het_heru1Early human beings practiced animism, the belief that everything, even trees or mountains or rivers, has a spirit and should be respected; they also practiced polytheism, a belief that there were many gods and goddesses controlling the world; some of these deities were loving and kind, while others were angry or judgmental. As with Greek gods and goddesses, ancient Egyptians hoped that the various deities would keep them safe, especially if they treated the god or goddess the right way, offering special chants or prayers, or performing certain rituals to express devotion. In Egypt, not only were there gods like Ra (the sun god) or Hathor (goddess of love); each family had a special deity, and it was believed this family god protected the members of that family.

Ancient Egyptian women had many legal rights compared to women of other ancient societies.  They were also leaders, worshiped as Goddesses,  and commanders of armies.

In the city-states of Ancient Greece, for example, a woman had to be represented by her father, brother, or husband in court, and couldn’t legally speak for herself. In the Roman Republic, a woman was legally subject to her husband’s power as head of household, with her rights subsumed by his. Ancient Egyptian women, however, had a legal status almost equal to men.

By the time Europeans invaded Egypt, North Africa, African spiritual concepts were being practiced 3 thousand years before Christ. The Council of Nicaea was a council of Christian bishops convened in Nicaea in Bithynia by the Roman Emperor Constantine I in AD 325. This first ecumenical council was the first effort to attain consensus in the church through an assembly representing all of Christendom. The European man had a male superiority complex so when Christianity was developed, they created a subservient role for woman to obey.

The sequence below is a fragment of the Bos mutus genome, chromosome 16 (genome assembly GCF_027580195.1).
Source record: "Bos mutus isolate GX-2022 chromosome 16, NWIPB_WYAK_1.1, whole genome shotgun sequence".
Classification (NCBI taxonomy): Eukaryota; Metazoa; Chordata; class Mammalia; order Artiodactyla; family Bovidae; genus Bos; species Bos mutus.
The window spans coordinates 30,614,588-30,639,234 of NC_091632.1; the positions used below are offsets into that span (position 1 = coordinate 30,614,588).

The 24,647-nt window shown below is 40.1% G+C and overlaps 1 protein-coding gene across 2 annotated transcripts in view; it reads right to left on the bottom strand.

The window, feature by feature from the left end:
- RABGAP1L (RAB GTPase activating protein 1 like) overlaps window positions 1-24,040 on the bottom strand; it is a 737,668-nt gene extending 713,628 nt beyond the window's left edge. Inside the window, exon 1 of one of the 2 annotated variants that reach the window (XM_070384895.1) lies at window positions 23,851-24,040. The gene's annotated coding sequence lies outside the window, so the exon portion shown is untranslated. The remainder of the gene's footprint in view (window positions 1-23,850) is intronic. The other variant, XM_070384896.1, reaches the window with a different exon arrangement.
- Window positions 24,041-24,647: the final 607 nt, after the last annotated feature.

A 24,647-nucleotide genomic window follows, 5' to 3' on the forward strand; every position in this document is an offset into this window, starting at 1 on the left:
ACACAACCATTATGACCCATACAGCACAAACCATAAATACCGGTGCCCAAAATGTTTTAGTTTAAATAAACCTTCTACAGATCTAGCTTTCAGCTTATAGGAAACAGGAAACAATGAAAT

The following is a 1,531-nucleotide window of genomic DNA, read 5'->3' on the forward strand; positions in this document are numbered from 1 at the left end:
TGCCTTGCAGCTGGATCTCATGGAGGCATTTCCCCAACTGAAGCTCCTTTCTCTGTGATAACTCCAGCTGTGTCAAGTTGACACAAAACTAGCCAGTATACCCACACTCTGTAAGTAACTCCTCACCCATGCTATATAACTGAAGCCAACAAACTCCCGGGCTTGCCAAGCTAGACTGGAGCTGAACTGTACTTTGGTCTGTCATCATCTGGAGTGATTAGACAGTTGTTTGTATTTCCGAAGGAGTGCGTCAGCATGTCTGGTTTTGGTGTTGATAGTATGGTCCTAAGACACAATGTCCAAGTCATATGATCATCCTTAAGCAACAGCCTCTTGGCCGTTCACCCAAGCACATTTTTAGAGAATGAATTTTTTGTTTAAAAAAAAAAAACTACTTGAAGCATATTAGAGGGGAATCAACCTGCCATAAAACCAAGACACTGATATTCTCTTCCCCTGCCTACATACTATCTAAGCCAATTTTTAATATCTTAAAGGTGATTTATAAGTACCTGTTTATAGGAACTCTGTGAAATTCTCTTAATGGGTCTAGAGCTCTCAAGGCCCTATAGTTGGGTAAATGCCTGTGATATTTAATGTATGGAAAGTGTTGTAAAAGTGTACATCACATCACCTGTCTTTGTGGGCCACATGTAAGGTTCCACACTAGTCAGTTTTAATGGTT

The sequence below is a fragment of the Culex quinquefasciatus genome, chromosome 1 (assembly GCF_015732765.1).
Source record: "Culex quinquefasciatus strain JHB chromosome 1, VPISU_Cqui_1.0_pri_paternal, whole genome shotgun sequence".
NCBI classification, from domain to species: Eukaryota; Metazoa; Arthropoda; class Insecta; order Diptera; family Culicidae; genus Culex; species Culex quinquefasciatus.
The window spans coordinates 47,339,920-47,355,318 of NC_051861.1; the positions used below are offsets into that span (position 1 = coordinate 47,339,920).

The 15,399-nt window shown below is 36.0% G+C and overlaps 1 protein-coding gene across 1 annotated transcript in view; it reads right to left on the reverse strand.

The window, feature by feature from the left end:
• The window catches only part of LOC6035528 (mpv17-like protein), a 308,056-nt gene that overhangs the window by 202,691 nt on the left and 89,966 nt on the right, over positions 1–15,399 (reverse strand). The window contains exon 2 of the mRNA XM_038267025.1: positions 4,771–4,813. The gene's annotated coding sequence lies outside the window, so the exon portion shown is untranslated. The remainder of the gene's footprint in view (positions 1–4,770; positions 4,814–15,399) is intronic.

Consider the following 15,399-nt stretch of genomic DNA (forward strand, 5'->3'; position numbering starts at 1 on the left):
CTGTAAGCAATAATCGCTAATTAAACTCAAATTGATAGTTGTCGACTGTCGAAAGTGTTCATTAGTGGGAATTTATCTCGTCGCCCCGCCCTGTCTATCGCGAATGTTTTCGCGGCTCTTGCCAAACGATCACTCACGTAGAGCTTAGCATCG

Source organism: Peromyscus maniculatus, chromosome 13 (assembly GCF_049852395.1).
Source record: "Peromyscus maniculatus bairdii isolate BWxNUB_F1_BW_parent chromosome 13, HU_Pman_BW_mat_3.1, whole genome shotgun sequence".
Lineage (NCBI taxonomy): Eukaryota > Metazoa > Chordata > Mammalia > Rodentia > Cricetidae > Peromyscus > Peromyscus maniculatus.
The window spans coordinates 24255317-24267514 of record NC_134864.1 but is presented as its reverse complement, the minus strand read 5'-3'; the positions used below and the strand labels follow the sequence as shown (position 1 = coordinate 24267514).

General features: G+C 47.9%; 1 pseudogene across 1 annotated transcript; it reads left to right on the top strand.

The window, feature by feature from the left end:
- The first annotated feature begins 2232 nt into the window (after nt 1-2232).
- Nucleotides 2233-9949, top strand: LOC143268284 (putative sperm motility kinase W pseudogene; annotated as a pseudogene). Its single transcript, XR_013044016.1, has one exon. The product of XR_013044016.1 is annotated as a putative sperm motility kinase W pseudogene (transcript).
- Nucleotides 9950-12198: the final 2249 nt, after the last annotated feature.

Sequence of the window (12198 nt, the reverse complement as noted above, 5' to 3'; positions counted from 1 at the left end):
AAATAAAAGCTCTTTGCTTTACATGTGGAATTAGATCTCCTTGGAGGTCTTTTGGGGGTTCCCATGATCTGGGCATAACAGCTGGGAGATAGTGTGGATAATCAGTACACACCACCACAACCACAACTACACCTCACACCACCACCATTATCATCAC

Download List of Egyptian Gods and Goddesses

 

Bible Verses About Women

“I permit no woman to teach or have authority over men; she is to keep silent.”
(Timothy 2:11)

This is the most often quoted version of this passage, but in The King James Bible, it goes a little bit more like this…
“Let the woman learn in silence with all subjection.” which has been translated and taken as the primary passage that
doesn’t allow women to be preachers.

The whole section is really about women not being able to “malign the word of God” if they’re not allowed to speak.
“But I would have you know, that the head of every man is Christ; and the head of the woman is the man; and the head of Christ is God.”
(1 Corinthians 11:3 ASV)

“Let the women keep silence in the churches: for it is not permitted unto them to speak; but let them be in subjection, as also saith the law. And if they would learn anything, let them ask their own husbands at home: for it is shameful for a woman to speak in the church.”
(1 Corinthians 14:34, 35 ASV)

“But I permit not a woman to teach, nor to have dominion over a man, but to be in quietness.”
(1 Timothy 2:12 ASV)

“Unto the woman he said, I will greatly multiply thy pain and thy conception; in pain thou shalt bring forth children; and thy desire shall be to thy husband, and he shall rule over thee.”
(Genesis 3:16 ASV)

Christianity Before ChristFor More information on this subject read “Christianity Before Christ”

by John G. Jackson